How has the court case affected the scheme?

When the court case started the government was ordered to stop using the data, which they have done. That’s positive as there’s a fear it would be exported to another country. They haven’t fully stopped the enrolment, instead it’s been made voluntary. Unfortunately the marketing of the project has meant a lot of people enrolled. Huduma means service, so it was communicated as a new scheme that would enable you to get government services, something that most people find really difficult. They have to use intermediaries or travel from one part of the country to another, so there was hope this would solve their problems. It’s particularly important for anybody who’s at risk of statelessness, for example the Nubians. For a Nubian child to get an ID, they need to show the ID of their parents and grandparents, so anyone who’s at risk in that sense was the first to sign up for a permanent record of their documentation and nationality. Today the reality is if you lose your ID, you’re risking your children ever getting an ID as the process for getting a new one is so complicated. We put the cart before the horse by attempting to implement a big project without first making a comprehensive policy. The court case should take everybody back to the drawing board and there will have to be some transparency and involvement of more players.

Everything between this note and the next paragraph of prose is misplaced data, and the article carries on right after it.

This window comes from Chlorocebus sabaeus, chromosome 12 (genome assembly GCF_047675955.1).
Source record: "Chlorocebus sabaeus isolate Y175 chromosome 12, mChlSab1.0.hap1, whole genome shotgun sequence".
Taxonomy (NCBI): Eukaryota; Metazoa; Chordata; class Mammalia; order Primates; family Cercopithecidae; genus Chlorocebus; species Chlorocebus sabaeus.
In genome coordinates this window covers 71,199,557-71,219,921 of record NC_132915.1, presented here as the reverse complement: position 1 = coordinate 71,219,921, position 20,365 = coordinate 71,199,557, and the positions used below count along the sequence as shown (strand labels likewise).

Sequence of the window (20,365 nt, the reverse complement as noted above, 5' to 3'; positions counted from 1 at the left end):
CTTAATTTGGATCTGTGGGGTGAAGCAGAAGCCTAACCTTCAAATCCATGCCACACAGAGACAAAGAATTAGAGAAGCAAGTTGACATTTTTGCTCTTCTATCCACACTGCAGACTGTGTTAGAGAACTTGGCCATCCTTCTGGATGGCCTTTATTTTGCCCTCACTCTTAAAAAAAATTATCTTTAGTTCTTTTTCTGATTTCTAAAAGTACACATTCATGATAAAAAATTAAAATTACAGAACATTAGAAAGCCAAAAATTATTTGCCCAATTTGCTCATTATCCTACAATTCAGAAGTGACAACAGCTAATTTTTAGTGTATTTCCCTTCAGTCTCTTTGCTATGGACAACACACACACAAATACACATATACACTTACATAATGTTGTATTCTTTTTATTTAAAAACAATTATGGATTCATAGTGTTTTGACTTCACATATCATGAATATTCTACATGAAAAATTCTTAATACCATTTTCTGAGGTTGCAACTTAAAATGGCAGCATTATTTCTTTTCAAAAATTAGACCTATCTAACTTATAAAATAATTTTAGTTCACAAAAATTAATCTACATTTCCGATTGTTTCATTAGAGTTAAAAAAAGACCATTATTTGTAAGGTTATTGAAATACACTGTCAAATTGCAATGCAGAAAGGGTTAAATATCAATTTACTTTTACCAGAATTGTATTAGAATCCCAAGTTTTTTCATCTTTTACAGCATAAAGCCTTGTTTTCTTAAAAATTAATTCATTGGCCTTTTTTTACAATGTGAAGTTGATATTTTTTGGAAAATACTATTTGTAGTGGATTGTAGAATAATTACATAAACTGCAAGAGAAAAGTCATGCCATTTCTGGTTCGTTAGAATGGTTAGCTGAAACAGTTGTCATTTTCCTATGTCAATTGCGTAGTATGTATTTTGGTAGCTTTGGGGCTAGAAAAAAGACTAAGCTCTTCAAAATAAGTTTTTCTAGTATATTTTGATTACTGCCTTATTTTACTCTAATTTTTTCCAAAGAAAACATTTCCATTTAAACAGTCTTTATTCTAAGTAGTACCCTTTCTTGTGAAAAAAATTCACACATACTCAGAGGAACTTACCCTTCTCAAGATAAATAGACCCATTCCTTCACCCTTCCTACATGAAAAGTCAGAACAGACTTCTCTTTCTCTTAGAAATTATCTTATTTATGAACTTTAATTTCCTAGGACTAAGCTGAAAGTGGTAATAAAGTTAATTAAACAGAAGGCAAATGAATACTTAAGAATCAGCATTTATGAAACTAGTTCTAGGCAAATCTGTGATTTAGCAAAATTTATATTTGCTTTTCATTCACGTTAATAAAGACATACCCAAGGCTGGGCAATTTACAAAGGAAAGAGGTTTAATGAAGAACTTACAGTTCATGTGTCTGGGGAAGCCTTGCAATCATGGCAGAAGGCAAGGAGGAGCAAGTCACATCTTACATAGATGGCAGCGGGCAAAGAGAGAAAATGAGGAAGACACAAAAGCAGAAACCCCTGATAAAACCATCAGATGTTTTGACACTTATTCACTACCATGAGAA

How did you end up in the identity space?

I’ve always been into politics and then when following the election, it was interesting how politics and technology intersect. People would receive messages that were targeted to them because of their tribal names, which is effective because for a long time our politics have been mobilised on an ethnic bias. These messages weren’t as extreme as hate speech or anything that’s outlawed, but they were targeted. That is fascinating because we’re getting to a point where even democratic processes are being redefined by technology in a way that has never been anticipated in current laws. It’s really hard to say that political parties broke any rules, because a lot of them were religious, poems or Bible verses about leadership, but they were tweaked to touch the emotions of tribal politics.